Be Board!

Community: Church Community
12-14 years
Anticipate Time
3 hours min
2-5, 5-15, 15-30
Discernment, Initiative, Love, Patience, Respect, Self Control, Thoroughness


Participants create a Board Game which explores a value or virtue selected by them. The game will then be enjoyed together with a group of children in a ‘Gamesfest’ and then given to the child for their enjoyment – from friend to friend!

Through participation in this Pursuit, the Pathfinder will:

  1. Show encouragement to other age groups within your Church
  2. Practice being a positive role model to younger members of the Church
  3. Show care in completing the assigned task

Scripture Focus

Memory Verse

2 Timothy 2:15
Be a good workman, one who does not need to be ashamed when God examines your work.

It’s good to belong to a church family where each member cares for the other. I can be enriched as I share of myself and my talents with others who are different to myself. Their perspective on life can clarify mine and allow me to grow.


  1. For the initial Stimulus activity, plant a friendly counsellor behind a bed sheet or blanket divider in your meeting room or a separate room, and scatter lollies all around him / her.
  2. Obtain (beg, borrow) a number of examples of commercially produced board games to help with the brainstorming process.
  • Lollies and some bed sheets or blankets- for the Stimulus activity
  • Art Layout equipment
  • Computer (if suitable desktop publishing program is available – OPTIONAL only)
  • Concordances, Bibles
  • Commercially produced board games


1. Stimulus Activity
Inform the group that you have just heard some terrible news. _(Name)__ your beloved counsellor has been kidnapped and held to ransom. Rumour has it, though that he/she is not far away and we’ve decided to stage a daring escape plan. We’ll storm the area, and if we work quickly, we just may be able to avert the captors and escape unharmed with our ‘man’. To do this, speed is imperative. We must work quickly and quietly – Dash in, find our man and dash home with him/her. We must let no one or nothing distract us from our mission, or all may be lost.! OK? Ready? Let’s DO IT!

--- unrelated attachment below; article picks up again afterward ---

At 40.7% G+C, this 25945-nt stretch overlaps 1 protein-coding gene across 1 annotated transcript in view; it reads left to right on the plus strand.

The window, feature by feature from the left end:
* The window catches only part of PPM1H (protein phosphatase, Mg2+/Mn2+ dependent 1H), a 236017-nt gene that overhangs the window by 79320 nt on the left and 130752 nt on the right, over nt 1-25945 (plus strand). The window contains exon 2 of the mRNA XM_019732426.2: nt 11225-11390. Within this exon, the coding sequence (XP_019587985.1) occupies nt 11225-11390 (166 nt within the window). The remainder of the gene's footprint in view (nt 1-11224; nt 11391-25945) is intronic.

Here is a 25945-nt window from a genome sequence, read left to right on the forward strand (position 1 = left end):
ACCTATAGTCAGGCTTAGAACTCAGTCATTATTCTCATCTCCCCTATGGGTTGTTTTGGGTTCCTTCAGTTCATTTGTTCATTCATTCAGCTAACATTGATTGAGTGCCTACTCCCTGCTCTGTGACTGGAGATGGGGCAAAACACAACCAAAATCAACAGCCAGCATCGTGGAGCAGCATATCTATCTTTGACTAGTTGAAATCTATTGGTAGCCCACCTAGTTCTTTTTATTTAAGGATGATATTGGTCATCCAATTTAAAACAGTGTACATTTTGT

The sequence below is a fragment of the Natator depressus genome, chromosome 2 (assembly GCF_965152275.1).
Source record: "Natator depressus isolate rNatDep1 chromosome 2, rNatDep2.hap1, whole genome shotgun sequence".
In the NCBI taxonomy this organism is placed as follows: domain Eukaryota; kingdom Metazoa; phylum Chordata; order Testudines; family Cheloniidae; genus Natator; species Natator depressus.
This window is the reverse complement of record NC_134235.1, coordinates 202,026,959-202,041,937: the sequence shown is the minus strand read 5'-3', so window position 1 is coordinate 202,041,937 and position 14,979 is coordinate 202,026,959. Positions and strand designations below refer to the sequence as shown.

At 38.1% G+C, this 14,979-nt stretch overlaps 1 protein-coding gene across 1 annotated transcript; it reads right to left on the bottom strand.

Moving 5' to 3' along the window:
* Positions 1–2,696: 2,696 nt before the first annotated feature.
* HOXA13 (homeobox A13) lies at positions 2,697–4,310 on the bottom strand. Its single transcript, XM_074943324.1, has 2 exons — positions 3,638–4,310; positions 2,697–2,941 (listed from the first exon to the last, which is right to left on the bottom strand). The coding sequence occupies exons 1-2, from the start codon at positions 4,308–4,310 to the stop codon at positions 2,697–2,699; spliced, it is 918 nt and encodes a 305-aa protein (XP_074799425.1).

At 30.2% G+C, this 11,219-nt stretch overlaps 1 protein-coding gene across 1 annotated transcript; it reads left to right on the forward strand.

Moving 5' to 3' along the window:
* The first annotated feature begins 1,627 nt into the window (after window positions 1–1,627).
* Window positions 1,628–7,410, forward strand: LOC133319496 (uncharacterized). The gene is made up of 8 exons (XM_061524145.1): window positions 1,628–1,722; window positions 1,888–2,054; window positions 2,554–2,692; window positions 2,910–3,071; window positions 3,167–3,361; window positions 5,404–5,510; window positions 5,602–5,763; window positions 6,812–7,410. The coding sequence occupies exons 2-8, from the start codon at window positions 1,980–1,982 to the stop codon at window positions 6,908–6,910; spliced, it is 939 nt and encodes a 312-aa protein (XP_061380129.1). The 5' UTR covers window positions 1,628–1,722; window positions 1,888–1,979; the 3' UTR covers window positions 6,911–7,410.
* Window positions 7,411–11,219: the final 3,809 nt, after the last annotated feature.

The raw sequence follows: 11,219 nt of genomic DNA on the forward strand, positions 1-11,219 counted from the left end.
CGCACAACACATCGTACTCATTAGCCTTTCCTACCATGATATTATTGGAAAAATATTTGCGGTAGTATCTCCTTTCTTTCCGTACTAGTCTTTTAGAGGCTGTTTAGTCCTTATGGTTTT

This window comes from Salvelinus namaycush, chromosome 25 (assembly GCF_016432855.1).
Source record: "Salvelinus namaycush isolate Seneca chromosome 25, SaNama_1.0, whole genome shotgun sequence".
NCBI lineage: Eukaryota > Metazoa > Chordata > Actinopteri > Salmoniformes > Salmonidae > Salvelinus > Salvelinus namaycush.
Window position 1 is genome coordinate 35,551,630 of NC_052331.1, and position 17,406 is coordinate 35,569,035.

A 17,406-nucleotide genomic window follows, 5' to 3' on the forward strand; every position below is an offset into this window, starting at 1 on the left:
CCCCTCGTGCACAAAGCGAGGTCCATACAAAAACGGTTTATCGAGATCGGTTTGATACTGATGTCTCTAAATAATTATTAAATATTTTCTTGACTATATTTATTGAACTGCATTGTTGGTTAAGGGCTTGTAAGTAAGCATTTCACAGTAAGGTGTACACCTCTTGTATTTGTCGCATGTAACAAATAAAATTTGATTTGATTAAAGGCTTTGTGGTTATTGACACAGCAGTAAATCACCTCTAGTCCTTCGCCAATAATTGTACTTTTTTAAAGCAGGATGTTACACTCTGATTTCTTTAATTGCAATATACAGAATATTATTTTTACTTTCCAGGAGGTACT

(Let the Pathfinders search for the missing person – give them clues if the person is in another room. Move quickly and when you find him/her, don’t comment on the lollies, look furtively around and just encourage them to run back quickly before they are ‘caught.’ – You may like to have someone ‘storming’ in from the next room to give a sense of urgency to the situation)

  • How did it feel to put your life ‘at risk’?
  • Comment on who obviously was distracted with the lollies (and is now probably eating them)
  • What was our mission?
  • Who obeyed our mission to the letter?
  • Did our mission include eating lollies?
  • Were the lollies yours to take?
  • How would you label those who took the lollies? (Dishonest)
  • How easy is it to build our lives on such virtues as honesty, courage, kindness and self-control?
  • If we do not honour those virtues in private as well as public, are they really a part of us?
  • What are the fruit of the spirit?
  • How important is it to live by these character traits?

Share how we are able to be role models and mentors to younger children and really help them understand what these virtues look like ‘with skin on’. Say: We can challenge them to imagine what honesty looks like in a number of situations, what courage is like in these situations, and what self-control and respect are really like. One way to help them explore these things is to create a game through which they can discuss, practice, and role play these traits of character.